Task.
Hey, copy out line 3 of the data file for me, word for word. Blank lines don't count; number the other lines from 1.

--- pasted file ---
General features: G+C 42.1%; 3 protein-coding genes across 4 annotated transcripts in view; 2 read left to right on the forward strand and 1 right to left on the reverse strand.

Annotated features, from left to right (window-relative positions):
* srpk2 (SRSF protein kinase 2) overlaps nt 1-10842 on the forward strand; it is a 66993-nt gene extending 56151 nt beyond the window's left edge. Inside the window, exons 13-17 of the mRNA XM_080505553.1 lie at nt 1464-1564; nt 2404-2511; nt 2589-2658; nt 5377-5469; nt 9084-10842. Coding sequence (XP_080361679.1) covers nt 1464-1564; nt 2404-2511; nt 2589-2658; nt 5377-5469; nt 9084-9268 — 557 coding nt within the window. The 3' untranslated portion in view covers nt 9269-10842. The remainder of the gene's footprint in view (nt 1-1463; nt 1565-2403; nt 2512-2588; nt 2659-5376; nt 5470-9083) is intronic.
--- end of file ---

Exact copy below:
* srpk2 (SRSF protein kinase 2) overlaps nt 1-10842 on the forward strand; it is a 66993-nt gene extending 56151 nt beyond the window's left edge. Inside the window, exons 13-17 of the mRNA XM_080505553.1 lie at nt 1464-1564; nt 2404-2511; nt 2589-2658; nt 5377-5469; nt 9084-10842. Coding sequence (XP_080361679.1) covers nt 1464-1564; nt 2404-2511; nt 2589-2658; nt 5377-5469; nt 9084-9268 — 557 coding nt within the window. The 3' untranslated portion in view covers nt 9269-10842. The remainder of the gene's footprint in view (nt 1-1463; nt 1565-2403; nt 2512-2588; nt 2659-5376; nt 5470-9083) is intronic.